February 11, 2007
“SOUTHOLD HISTORICAL SOCIETY PRESENTS THE
WINTER EXHIBITION ‘VIRTU’ ”
SOUTHOLD, NY. The Southold Historical Society is pleased to announce the opening of its new winter exhibition entitled “Virtu.” The exhibition will feature finely crafted objects from the Society’s collection of over 25,000 collection items.
The term “virtu,” also spelled “vertu” has come to encompass small, finely crafted items, often including silver, jewelry, miniatures, and other types of decorative arts. The Society has decided to interpret the term broadly and has included other items, including fans and scrimshaw, in the exhibition.
Some of the more elegant items in the exhibition include a wood and ivory jewel case by Southold and Sag Harbor whaling captain, Henry Green. Green is best known as one of the men who discovered the Amistad, the ship of escaped slaves which helped to foster the cause of abolitionism in the United States. The small case, which was made by the captain for his wife, includes inlaid wood and ivory, a cabochon jewel, incising with ink decoration, and other artistic details. The box was one of many items used or made by Captain Green which are held in the Society’s collection.
Another object is a fine silver and crystal Edwardian pendant. Long hidden in a dark room, it is one of several pieces of 19th and early 20th century jewelry that are part of the display. “One rarely gets the ability to show off jewelry in an exhibition because of its size and limited usability,” stated Geoffrey Fleming, Director of the Society. Other pieces of personal adornment include jet and hair mourning jewelry, as well as some elegantly painted fans.
Many today have never heard of jet or even know of what it is composed. Jet is actually a black fossil coal or wood that can be easily carved into jewelry. Some jet is polished while other types have a more opaque appearance. The material became fashionable for all types of mourning jewelry in the nineteenth-century when the British monarch Queen Victoria went into mourning after the death of her husband, Prince Albert.
Silver plays an important part in the exhibition. There are several pieces of 18th and early 19th century English silver, including a finely engraved tea urn as well as a pair of sugar shakers, also known as casters. A set of Tiffany sterling flatware, housed in its original purple boxes, are also on view. “The Tiffany & Company service is one that we are never able to display properly. This exhibition gives us a chance to show it off properly for the first time in decades,” continued Fleming. The service was custom ordered for a local family on the North Fork shortly after the Civil War.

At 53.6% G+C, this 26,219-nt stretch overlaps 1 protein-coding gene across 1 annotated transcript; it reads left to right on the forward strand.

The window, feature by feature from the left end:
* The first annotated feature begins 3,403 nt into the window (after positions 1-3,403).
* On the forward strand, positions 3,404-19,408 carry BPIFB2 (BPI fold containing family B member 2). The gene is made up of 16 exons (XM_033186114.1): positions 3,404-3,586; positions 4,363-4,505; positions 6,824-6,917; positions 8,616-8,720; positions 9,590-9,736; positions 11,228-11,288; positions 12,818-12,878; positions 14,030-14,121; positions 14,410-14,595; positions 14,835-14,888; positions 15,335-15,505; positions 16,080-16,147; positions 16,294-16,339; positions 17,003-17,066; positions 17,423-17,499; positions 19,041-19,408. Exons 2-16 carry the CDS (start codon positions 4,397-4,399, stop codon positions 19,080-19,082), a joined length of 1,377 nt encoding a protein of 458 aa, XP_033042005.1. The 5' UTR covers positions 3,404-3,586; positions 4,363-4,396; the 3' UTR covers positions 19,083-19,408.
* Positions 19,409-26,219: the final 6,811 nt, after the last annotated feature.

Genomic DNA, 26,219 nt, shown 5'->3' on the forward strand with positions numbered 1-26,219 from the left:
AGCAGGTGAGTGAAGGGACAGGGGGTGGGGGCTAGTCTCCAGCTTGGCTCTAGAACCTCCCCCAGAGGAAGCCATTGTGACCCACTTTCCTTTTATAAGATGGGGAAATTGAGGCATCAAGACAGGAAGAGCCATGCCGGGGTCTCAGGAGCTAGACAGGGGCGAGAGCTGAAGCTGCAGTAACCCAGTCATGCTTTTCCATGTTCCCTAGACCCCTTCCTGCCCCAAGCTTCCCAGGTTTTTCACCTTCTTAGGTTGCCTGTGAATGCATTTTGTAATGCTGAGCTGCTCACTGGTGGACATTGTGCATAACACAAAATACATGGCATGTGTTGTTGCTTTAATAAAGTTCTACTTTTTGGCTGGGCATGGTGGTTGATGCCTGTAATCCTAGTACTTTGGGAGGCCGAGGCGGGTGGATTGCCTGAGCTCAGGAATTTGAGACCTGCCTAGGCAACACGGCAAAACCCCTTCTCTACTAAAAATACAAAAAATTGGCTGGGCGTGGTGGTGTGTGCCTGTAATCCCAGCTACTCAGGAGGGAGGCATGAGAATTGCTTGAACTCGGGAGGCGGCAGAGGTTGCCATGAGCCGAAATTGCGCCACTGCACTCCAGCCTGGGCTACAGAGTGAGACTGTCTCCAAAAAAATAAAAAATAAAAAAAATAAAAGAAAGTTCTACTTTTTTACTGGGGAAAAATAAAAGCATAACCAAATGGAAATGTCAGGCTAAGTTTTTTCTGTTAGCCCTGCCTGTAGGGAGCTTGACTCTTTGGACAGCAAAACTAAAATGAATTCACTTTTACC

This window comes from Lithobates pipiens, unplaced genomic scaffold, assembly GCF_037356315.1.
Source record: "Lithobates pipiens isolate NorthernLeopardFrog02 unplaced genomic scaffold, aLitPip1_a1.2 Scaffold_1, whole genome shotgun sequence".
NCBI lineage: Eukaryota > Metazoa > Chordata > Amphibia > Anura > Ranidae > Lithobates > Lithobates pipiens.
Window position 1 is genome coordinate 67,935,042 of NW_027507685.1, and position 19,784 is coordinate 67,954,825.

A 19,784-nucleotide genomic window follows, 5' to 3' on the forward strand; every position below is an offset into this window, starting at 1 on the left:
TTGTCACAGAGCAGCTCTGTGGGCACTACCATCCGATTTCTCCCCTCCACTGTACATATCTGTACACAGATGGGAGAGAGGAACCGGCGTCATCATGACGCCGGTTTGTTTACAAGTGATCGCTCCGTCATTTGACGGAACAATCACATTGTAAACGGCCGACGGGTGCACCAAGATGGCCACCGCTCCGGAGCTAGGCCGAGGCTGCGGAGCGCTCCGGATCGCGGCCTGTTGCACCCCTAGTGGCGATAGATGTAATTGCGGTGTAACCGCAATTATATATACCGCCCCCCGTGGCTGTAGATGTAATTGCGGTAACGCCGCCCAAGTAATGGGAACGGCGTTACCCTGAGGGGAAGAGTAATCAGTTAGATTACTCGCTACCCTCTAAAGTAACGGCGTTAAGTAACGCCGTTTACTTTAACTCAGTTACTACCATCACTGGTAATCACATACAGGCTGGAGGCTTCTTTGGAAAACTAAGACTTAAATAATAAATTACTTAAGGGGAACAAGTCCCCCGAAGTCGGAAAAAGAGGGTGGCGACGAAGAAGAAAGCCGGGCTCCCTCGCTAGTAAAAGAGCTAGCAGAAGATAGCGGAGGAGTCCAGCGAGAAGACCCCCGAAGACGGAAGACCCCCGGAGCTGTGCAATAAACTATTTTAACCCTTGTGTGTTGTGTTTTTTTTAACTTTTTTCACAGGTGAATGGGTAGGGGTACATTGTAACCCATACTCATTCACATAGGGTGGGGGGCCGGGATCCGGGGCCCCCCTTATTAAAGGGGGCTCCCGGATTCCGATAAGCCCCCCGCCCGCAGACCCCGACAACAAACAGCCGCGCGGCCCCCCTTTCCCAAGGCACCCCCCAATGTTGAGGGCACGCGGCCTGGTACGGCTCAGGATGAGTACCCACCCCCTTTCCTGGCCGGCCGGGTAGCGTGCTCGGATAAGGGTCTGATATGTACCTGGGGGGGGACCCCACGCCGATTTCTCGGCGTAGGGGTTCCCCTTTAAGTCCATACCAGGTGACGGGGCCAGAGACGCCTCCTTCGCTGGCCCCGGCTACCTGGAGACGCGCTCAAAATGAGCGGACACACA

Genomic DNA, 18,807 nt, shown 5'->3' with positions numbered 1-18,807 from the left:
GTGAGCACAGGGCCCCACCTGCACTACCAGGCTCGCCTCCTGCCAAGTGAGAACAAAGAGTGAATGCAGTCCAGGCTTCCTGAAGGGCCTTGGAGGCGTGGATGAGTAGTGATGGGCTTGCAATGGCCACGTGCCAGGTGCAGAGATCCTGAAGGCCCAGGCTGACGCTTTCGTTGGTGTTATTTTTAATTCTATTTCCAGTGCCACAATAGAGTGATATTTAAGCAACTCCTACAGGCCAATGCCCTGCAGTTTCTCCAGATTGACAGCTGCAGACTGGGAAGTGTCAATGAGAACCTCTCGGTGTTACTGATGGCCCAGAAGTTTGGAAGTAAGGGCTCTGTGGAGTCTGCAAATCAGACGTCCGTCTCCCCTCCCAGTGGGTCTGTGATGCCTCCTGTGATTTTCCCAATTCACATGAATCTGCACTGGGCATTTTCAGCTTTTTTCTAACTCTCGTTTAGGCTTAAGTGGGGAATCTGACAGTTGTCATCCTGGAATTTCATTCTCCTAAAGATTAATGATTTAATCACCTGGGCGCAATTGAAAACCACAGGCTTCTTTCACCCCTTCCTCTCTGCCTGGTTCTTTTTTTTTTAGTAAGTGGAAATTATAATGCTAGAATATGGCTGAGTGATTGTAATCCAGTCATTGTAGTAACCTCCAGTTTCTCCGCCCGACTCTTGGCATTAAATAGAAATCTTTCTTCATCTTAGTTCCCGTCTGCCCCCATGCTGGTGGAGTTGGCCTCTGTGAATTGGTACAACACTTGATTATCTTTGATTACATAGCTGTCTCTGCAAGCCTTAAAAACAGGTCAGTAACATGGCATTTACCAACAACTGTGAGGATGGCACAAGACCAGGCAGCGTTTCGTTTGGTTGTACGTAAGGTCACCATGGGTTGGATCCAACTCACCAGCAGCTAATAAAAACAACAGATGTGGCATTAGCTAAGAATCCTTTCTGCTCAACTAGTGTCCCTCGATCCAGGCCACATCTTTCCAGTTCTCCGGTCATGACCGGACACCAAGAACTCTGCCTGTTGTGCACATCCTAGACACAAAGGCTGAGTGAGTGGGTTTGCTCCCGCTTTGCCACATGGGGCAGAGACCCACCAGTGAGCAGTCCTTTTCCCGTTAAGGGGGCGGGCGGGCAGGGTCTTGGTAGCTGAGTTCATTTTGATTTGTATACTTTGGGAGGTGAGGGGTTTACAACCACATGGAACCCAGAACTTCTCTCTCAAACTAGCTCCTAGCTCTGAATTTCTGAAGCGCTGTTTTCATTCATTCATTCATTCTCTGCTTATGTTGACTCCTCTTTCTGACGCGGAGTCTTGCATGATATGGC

A series of detailed portrait miniature portraits add an artistic element to the exhibit. Miniatures have been treasured for hundreds of years by discerning collectors, and those included here are good examples of the variety of miniatures that can be found across America. One on display features a portrait of a typical mid 19th century woman shown with a magnificent tortoise shell comb in her hair. Like the previously mentioned jewelry, the miniatures were not easily accessible prior to this exhibition.
“We organize so many shows and exhibits that include mainly loaned materials that it is a nice change to be able to feature some of our more interesting collection items that would not otherwise be out on display,” continued Fleming.
The exhibition will be on view beginning Saturday, March 1st and will close on Sunday, May 4th, 2007. It will be open to the public on Saturdays and Sundays (except Easter Sunday), from 1-4pm at the Society’s Ann Currie-Bell House, located on the corner of Maple Lane and Main Road in Southold.
For further information, or images, please contact the Society at (631) 765-5500 or visit us on the web at www.southoldhistoricalsociety.org.